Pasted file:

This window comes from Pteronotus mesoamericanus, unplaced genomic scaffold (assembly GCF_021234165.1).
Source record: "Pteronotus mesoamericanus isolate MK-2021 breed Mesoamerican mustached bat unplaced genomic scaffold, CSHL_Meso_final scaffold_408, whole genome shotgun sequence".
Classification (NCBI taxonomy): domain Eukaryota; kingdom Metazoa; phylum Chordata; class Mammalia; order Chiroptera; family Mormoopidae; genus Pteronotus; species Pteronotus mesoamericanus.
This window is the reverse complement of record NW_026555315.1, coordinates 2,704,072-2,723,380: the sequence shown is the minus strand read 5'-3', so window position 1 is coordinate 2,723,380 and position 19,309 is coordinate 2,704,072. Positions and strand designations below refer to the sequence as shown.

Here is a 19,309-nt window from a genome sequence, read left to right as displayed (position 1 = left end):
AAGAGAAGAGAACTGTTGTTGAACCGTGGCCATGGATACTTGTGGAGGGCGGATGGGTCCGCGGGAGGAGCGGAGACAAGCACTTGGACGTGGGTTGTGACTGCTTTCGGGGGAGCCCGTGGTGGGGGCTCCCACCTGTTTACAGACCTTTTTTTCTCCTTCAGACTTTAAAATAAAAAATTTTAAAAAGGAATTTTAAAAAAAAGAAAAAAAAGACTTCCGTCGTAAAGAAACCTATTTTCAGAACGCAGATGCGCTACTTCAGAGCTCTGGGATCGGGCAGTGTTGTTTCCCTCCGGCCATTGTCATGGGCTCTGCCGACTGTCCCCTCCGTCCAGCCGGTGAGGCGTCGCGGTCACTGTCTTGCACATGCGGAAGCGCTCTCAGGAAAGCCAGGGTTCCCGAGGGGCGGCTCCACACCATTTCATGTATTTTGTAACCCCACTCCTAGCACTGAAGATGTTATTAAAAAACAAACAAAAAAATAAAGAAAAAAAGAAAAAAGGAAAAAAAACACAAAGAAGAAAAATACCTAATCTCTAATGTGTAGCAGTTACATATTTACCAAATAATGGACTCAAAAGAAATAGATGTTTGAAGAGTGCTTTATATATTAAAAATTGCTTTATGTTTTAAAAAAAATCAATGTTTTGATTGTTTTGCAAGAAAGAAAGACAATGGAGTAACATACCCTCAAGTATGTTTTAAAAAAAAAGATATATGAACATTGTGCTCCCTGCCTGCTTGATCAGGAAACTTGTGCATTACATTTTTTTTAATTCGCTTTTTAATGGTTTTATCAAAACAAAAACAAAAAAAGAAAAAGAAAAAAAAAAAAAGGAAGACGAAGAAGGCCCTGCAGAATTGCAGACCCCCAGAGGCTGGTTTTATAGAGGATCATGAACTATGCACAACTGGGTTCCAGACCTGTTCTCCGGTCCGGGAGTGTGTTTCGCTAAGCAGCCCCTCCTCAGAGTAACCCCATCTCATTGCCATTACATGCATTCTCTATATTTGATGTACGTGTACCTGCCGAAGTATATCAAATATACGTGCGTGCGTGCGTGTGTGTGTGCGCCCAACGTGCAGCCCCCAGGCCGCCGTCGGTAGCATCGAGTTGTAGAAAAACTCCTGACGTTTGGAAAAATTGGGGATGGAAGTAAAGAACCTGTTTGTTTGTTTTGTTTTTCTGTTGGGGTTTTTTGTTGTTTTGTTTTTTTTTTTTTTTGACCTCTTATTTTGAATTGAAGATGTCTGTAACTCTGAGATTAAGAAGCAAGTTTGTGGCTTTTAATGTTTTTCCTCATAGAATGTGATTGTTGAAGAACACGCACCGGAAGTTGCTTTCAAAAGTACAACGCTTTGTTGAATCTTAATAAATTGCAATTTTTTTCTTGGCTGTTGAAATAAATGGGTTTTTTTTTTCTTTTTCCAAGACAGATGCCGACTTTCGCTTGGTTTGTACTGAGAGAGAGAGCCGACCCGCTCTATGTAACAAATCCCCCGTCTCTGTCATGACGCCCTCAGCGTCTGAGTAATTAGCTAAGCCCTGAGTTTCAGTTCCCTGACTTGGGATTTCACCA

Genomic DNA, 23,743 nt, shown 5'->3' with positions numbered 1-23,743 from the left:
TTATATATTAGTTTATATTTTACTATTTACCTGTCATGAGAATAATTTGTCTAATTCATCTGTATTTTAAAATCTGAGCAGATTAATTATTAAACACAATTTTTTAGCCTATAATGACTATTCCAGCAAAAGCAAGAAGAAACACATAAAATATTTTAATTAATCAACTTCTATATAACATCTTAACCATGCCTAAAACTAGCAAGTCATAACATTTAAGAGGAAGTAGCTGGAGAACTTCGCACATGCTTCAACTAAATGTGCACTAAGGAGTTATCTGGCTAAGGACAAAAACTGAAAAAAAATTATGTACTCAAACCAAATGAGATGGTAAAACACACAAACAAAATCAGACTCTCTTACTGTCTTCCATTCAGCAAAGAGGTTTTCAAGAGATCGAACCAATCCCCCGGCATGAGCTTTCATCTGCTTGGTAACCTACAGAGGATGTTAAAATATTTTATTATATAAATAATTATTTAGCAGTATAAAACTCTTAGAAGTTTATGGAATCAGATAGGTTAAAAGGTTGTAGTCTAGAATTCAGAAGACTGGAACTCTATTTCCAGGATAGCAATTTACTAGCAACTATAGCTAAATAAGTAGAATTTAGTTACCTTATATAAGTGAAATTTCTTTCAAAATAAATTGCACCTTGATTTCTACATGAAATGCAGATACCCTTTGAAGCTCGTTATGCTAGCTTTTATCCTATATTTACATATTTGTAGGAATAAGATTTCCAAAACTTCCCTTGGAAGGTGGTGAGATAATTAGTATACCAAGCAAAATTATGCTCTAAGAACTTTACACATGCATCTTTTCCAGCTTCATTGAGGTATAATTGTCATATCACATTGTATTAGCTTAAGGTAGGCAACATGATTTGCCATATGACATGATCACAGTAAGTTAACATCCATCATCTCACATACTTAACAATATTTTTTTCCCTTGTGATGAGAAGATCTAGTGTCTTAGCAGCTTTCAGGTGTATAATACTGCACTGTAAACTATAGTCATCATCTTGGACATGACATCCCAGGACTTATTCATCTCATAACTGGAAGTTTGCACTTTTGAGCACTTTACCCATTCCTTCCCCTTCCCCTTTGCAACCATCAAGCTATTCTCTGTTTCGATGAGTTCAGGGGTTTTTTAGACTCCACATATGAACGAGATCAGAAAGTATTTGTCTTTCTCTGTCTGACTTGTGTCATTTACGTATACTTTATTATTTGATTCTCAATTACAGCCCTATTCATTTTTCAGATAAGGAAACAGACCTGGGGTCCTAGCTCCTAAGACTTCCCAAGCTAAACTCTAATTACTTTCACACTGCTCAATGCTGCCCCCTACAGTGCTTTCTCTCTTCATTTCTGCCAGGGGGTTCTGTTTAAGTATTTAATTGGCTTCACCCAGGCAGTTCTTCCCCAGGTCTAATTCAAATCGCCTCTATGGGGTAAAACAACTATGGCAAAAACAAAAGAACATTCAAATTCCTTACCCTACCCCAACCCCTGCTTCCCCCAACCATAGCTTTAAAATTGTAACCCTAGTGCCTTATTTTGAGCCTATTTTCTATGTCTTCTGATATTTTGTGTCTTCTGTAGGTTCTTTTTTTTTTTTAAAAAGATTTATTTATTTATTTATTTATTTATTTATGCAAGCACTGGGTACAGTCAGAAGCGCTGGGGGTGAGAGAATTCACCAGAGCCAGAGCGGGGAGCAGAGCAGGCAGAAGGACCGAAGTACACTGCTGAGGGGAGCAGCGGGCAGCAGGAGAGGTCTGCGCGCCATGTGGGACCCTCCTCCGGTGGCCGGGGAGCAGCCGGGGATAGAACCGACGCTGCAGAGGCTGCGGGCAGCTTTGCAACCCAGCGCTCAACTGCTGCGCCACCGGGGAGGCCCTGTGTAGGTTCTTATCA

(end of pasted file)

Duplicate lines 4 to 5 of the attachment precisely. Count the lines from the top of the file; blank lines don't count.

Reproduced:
This window is the reverse complement of record NW_026555315.1, coordinates 2,704,072-2,723,380: the sequence shown is the minus strand read 5'-3', so window position 1 is coordinate 2,723,380 and position 19,309 is coordinate 2,704,072. Positions and strand designations below refer to the sequence as shown.

Here is a 19,309-nt window from a genome sequence, read left to right as displayed (position 1 = left end):